Tucked away in a discreet Brooklyn studio is Goldieland. Goldie is an artist, glass-blower, sculptor, and feminist. Her works have been exhibited in various parts of Europe, Asia and the United States. Born in the Philippines, she moved to the US for her MFA degree in Glass in Rhode Island. Her artistic themes revolve around women, Philippine culture, politics, sensuality, sexuality, ecofeminism and immigration. They are inspired by nature, personal accounts, and more particularly, the Woman. “My work is sensual and erotic, based on intuition and carnal knowledge.” Inspired by the concept of the divine feminine, she uses her art to express the sides of women society has tried to oppress. Schwartz and Cook acknowledge that women have been excluded from society’s memory tools.¹ Casswell also asserts, “I might go further to say that just as patriarchy required women to be subservient, invisible handmaidens to male power, historians and other users of archives require archivists to be neutral, invisible, silent handmaidens of historical research.”² Artists, like archivists, are also historians. Goldie hopes to remedy the exclusion by representing women through her art.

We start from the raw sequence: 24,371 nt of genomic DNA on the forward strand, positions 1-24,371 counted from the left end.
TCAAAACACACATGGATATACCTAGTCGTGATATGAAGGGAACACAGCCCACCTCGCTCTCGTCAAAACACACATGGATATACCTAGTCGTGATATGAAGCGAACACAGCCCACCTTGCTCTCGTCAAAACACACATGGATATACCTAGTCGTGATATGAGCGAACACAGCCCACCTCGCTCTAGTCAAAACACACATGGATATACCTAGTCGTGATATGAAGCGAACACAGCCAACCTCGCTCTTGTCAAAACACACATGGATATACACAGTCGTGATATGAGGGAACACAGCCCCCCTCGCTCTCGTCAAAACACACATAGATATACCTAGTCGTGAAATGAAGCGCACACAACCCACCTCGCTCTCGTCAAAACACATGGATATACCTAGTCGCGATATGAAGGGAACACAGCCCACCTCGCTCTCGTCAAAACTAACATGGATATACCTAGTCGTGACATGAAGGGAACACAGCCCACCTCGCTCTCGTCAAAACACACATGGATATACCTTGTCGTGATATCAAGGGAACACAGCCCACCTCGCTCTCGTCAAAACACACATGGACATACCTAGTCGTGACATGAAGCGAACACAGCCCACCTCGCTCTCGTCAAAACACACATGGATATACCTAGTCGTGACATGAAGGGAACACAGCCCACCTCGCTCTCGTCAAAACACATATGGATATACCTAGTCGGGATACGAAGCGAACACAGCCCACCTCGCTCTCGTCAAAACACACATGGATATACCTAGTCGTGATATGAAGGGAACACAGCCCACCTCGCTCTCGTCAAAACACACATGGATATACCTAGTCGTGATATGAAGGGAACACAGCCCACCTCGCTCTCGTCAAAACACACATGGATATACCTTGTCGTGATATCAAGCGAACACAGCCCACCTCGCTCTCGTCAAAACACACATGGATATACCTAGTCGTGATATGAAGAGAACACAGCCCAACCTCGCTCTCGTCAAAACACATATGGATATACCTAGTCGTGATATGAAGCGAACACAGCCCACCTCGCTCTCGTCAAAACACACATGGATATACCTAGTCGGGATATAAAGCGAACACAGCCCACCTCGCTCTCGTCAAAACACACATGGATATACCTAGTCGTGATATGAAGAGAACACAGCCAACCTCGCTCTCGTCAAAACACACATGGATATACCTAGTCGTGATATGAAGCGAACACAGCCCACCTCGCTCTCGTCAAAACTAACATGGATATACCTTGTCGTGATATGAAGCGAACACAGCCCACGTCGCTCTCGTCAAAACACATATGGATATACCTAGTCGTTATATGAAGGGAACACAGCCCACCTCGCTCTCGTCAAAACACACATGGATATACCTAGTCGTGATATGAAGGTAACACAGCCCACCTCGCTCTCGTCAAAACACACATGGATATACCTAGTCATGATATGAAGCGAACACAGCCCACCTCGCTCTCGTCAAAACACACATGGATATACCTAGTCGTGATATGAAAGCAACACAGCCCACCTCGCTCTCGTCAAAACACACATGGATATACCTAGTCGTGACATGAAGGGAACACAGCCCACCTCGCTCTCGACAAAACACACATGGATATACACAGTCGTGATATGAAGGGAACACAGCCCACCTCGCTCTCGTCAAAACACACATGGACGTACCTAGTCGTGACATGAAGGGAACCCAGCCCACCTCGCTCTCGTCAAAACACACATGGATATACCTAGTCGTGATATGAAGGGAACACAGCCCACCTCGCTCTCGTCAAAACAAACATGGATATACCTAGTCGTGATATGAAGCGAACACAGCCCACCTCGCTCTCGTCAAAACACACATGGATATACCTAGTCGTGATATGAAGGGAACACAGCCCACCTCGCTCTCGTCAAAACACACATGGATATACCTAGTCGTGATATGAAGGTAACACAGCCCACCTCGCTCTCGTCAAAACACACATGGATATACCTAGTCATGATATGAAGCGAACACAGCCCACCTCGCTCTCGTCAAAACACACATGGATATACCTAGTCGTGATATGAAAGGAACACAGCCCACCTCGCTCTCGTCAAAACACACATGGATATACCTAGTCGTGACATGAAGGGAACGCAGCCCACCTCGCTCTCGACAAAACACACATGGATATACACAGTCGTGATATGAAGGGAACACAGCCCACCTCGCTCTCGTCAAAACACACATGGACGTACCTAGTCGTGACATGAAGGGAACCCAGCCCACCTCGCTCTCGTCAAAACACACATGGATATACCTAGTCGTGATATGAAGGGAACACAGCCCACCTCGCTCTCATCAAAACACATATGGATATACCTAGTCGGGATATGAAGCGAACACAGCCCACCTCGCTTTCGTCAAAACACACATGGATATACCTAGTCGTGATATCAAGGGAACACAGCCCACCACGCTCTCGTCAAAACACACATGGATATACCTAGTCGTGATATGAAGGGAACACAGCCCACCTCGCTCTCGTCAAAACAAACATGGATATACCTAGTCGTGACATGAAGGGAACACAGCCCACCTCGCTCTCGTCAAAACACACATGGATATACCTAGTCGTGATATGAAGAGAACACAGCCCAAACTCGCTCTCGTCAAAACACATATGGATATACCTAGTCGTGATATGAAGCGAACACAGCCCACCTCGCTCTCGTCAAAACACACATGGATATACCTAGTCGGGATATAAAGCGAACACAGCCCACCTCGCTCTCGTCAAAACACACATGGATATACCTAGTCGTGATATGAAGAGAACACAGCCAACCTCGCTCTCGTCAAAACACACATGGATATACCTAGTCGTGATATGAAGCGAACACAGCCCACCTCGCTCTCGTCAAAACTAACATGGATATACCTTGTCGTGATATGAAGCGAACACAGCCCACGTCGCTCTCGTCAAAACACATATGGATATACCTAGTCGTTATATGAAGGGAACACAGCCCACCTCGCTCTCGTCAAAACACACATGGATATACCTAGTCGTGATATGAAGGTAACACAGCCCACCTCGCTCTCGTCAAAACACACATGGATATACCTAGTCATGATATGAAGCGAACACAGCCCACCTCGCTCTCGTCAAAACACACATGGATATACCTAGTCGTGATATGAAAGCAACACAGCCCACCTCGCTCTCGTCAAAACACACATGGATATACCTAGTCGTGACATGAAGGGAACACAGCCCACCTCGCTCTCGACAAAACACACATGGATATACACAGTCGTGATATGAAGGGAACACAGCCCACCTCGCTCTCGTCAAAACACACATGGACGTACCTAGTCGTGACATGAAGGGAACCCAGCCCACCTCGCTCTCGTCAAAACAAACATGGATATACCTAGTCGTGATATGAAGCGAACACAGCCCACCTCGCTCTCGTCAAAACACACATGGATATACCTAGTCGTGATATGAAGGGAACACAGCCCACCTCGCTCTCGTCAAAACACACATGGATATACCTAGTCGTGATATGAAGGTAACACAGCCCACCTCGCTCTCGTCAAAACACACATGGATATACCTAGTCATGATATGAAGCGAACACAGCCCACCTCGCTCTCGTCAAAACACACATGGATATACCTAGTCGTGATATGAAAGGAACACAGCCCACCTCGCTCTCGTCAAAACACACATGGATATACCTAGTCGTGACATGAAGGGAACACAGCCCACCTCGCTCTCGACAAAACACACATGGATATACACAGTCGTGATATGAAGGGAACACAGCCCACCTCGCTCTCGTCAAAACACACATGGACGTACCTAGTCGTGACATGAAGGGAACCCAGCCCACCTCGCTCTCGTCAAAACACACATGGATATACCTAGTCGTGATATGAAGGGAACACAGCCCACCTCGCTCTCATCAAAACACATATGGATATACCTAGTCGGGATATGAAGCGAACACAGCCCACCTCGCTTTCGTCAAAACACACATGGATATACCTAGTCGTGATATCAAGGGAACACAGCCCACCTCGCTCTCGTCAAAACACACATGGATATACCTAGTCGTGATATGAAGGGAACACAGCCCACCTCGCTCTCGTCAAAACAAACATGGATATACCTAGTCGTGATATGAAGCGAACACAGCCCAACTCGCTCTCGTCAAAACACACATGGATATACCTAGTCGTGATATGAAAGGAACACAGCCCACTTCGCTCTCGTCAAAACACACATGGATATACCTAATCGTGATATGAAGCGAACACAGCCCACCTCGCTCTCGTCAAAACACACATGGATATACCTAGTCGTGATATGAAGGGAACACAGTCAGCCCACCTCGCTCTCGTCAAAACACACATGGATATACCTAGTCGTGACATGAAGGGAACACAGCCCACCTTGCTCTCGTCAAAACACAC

She uses glass, scent, and sound installations as mediums to tell stories of history. She describes glass blowing as “immersive” because it demands traditional and culturally deep-rooted, memory-based movements. The artist must use movements to tune-in with the alchemical transformation of glass into a sculpture. While scent, she claims, awakens the “feeling” body stored in our memories. It is sentimental as well as significant. Goldie is what Dabello would refer to as a heritage practitioner, whose purpose is to “communicate cultural imperatives while allowing for the proves of signification to occur, and social significance to be established.” ³ Significance, claims Dabello, stems from what society deems important that is assimilated into traditions that shape a society’s memory. Maurice Halbwachs confirms this when he wrote that, “No memory is possible outside frameworks used by people living in society to determine and retrieve their recollections.” ¹
Goldie tells me “When we are faced with loss or devastation, the most precious things we have are our memories.” She first discovered the power of smell in 2009 when her village in the Philippines was almost completely destroyed by typhoon Yolanda. During the aftermath, the smells and tastes of the places she loved still remained fresh in her memory. Goldie believes that smells form a significant part of our cultural heritage because they are stored in our collective memory. She references Dr. Devon E. Hinton’s study of the relation between smell and loss. Scent triggers the limbic system which consequently triggers memories that manifest through emotions. He had documented refugees experiencing panic attacks triggered by the smell of smoke. Trying to heal from her own loss from the typhoon, she delved into the idea of using scent as a medium of expression. Goldie, just like an archivist, taps into her memories, extracts stored information, and presents them in a way of “shared cultural understanding.” ¹